the vices, the vibes

A few thoughts for April, having made it past April Fool’s, the NYC miniquake, and making it right up to the eclipse.

I’ve been reading books about “focus”, of late, having mine damaged by some combination of age, the pandemic, getting covid, the internet, etc. Cal Newports’ smug-but-mostly-good text, Deep Work, talks about the power of being bored and letting one’s self be bored (this is also in Jenny Odell’s How To Do Nothing, and many other places) — and I realized today, while at Nowadays, that “the club”, combined with Nowaday’s bans on phones, is why I tend to have so many good / bad ideas on the dancefloor.

(Today’s Bad Ideas was the music studio as array: four small production studios that have magical moving soundproof walls that can be opened to have a four-point surround setup in a bigger room.)

Further along these lines, this Ted Gioia piece really left me shook, in terms of how fractured I see my own focus — and this response from L.M Sacasas was perhaps even better. As a secret fan of Blaise Pascal, I’m always glad to see him pop up. Sacasas’ mention of acedia, usually translated into English as “sloth”, struck especially hard: “But it may also look like incessant busyness, so long as we are busy at everything but what we really ought to be doing”.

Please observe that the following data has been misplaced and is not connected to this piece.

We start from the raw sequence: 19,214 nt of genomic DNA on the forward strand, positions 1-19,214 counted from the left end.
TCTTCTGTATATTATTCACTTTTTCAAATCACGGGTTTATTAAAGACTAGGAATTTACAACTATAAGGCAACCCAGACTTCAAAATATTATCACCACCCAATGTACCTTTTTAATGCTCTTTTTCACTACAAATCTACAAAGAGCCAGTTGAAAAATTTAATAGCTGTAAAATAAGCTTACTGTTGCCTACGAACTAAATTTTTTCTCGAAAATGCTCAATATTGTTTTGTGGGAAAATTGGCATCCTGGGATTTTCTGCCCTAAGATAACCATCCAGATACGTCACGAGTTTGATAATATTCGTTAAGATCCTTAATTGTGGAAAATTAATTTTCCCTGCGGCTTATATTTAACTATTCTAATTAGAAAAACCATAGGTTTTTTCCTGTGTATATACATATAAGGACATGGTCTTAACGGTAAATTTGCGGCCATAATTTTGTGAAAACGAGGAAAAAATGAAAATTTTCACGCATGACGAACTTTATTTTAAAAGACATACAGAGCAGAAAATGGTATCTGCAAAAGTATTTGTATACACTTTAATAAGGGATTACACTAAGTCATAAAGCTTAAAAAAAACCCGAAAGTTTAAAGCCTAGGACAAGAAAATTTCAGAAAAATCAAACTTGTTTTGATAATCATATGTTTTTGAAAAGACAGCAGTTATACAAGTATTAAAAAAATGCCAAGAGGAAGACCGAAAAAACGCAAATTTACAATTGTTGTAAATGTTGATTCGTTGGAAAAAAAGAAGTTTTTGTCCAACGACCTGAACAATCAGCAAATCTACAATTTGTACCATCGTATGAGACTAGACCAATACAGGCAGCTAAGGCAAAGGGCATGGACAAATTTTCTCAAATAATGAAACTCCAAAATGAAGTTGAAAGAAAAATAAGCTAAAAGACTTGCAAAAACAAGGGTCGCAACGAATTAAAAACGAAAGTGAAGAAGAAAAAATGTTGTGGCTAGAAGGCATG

I also made it through Susan Rogers’ book, This Is What It Sounds Like, which is a good read — but starts off discussing “authenticity” in music with a very striking turn of phrase: “Authenticity is the _subejctive_ conviction that the emotion expressed in a musical performance is genuine and uncontrived” — italics mine.

This is sort of amazing, because throughout the rest of the book, Rogers sneaks away from the subjectiveness part, e.g. “To be clear, _Bach’s music is no less authentic than The Shagg’s_” — italics from Rogers. I certainly don’t often think of authenticity (my 2017 least favorite word of the year) as being in the eye of the beholder — probably because it makes talking about music with others very difficult, if you can’t agree on where the band is starting from — but I will have to do so more in the future.